Kunnen we met minder openbare verlichting toe? : een veldstudie in Drenthe. In opdracht van de Provincie Drenthe.
20080051 ST [electronic version only]
Soesterberg, TNO Defensie en Veiligheid, 2005, 46 p. + app. (26 p.), 3 ref.; TNO Rapport ; TNO-DV3 2005 C090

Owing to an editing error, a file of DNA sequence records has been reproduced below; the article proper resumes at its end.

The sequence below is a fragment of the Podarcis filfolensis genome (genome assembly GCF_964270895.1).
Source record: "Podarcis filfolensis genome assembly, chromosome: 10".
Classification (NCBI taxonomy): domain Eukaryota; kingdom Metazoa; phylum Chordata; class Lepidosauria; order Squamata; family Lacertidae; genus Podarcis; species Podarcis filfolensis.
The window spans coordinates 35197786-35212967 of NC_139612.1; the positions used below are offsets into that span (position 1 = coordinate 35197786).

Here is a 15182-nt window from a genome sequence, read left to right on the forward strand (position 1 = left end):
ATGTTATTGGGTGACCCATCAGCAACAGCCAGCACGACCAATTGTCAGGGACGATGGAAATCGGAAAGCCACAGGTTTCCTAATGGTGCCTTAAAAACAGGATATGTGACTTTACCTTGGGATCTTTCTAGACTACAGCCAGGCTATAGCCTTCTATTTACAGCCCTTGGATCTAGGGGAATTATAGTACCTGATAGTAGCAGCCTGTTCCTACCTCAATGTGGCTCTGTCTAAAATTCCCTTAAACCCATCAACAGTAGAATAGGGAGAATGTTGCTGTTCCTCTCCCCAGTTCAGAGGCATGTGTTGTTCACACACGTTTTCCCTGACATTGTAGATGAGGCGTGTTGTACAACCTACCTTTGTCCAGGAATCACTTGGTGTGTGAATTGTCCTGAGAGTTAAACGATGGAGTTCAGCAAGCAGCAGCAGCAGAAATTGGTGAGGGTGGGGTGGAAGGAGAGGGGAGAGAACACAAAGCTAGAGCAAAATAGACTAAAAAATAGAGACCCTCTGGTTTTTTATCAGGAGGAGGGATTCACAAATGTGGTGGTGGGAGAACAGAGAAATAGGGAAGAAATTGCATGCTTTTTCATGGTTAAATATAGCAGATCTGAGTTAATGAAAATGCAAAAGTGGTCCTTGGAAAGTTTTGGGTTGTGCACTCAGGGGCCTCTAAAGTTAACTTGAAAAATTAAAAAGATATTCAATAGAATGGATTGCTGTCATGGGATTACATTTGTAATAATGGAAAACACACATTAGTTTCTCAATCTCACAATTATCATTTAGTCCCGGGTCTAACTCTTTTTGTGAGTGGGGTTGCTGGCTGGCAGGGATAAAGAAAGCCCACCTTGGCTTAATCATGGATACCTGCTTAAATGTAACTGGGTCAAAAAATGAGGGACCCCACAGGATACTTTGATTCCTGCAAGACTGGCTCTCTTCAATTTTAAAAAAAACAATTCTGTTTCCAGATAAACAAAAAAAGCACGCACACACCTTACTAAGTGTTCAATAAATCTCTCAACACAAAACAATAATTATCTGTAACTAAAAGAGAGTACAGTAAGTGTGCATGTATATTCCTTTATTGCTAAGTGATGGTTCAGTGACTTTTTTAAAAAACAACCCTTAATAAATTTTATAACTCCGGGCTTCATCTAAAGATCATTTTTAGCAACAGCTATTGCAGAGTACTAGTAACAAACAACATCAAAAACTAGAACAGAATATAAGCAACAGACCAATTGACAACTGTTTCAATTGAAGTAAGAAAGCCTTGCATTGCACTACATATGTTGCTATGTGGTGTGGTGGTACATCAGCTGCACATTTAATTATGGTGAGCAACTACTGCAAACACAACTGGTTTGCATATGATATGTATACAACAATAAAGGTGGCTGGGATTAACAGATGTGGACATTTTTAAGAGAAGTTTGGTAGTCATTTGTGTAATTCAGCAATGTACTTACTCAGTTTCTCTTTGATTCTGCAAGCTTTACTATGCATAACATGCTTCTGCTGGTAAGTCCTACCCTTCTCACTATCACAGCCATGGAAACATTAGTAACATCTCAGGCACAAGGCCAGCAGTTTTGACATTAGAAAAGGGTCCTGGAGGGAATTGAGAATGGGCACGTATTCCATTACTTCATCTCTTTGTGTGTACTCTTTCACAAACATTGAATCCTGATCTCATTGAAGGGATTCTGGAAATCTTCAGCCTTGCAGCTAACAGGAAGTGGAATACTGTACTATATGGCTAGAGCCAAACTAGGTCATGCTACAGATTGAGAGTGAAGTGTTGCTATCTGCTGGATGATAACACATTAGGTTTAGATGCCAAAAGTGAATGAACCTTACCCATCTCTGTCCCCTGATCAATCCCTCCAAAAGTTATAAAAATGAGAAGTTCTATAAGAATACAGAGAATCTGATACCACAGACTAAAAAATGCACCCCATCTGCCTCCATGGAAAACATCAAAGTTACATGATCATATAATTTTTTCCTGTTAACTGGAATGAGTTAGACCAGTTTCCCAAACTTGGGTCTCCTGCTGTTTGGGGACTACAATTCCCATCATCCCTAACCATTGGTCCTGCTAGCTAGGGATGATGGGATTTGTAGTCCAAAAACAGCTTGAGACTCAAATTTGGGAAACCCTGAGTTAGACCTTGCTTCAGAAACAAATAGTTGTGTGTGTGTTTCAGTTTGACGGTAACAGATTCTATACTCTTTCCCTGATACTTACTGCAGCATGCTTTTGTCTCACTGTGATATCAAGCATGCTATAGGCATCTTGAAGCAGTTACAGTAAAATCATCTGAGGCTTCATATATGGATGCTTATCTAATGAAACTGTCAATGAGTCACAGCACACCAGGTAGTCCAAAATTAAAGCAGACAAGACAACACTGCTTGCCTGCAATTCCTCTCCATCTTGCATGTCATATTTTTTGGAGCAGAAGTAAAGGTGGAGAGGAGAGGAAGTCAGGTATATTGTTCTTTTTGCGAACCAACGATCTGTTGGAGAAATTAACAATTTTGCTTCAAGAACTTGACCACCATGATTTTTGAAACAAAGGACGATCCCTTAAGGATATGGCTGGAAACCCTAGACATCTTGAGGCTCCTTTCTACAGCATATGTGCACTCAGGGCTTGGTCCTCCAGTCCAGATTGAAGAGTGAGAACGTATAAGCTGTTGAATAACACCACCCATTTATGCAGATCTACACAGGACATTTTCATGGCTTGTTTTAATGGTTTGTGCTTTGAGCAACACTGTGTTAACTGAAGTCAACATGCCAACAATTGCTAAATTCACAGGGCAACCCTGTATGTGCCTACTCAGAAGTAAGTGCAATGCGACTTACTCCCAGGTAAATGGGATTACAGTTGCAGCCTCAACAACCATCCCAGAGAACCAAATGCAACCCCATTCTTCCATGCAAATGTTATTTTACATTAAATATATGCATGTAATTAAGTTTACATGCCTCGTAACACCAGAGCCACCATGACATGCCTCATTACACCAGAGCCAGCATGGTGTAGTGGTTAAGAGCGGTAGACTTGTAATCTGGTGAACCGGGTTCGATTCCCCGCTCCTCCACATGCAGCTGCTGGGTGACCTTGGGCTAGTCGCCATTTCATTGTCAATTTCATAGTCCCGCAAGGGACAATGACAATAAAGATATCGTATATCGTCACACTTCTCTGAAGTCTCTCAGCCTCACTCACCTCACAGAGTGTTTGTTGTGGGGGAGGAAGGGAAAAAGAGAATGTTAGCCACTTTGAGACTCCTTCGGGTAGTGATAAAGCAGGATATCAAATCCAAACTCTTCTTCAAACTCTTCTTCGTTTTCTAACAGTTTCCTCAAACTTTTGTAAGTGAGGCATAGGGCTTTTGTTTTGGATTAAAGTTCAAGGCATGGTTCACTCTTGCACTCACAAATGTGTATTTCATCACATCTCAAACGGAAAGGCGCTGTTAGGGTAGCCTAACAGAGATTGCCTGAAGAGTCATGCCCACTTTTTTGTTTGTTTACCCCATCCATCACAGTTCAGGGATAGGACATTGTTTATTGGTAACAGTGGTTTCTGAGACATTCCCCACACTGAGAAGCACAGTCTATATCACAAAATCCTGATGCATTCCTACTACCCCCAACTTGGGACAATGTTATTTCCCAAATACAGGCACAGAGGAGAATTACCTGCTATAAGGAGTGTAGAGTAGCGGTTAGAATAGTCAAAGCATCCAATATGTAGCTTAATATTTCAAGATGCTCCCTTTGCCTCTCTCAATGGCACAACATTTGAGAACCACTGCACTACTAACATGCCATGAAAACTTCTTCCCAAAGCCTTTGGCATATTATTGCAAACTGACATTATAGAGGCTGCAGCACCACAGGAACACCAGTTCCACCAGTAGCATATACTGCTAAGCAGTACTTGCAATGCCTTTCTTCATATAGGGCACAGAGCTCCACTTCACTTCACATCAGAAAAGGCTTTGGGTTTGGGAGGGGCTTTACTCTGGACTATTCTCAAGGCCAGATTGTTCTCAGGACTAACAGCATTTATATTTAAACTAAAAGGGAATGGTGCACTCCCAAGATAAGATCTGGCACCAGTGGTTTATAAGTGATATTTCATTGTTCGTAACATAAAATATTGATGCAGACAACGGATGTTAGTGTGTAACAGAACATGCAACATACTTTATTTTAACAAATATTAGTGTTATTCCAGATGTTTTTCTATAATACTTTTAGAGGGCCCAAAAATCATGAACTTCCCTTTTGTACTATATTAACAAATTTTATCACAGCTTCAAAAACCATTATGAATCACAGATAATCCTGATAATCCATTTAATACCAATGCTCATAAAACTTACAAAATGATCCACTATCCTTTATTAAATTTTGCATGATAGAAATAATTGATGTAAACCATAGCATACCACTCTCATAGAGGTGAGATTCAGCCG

|Samenvatting||The province of Drenthe (the Netherlands) asked TNO whether switching off a large part of street lamps (according to the reorganization of public road lighting) as planned on the N386 will have negative consequences in terms of traffic safety or road user workload. In order to answer this question, a field study was conducted with the TNO instrumented vehicle during night time conditions. Thirty-two participants drove the road between Zuidlaren and Peize, once with the complete set of public lighting (as were originally present) and once with a restricted set of public lighting corresponding to the reorganisation plans. Driving behaviour (speed, standard deviation of speed, lateral position, swerving within the lane, braking behaviour and steering effort) were compared between the two lighting conditions, as well as subjective workload and answers to questionnaires. Participants did not know the actual purpose of the study. On trajectories on which a lot of street lamps were switched off, there was only one trajectory with a somewhat higher driving speed with all street lamps on. There was no difference in the standard deviation of the speed between the two lighting conditions. In the limited lighting condition, participants drove somewhat more to the right side of the road, but these results correspond to the behaviour found on the control location, so no extra risks are introduced due to lighting restrictions. The swerving was somewhat less with less road lighting. There were no differences in steering effort or in subjective workload. The questionnaires revealed some critical notes, such as the opinion that parts of the road were not well lit or that the roundabouts were not clearly designed. There were no or hardly any differences in remarks between the two lighting conditions. The general conclusion from this study is that in terms of driving behaviour, subjective experience and workload, there is no reason to assume that decreasing the number of street lamps according to the plans on the N386 increases safety risks compared to the current situation. It should be mentioned that this holds for the situation in which roundabouts and intersections are always lit and there are no cyclists on the road. For roads on which street lamps will also be removed on roundabouts and on intersections or for roads where cyclists are using the same carriageway, different conclusions may apply. (Author/publisher)|
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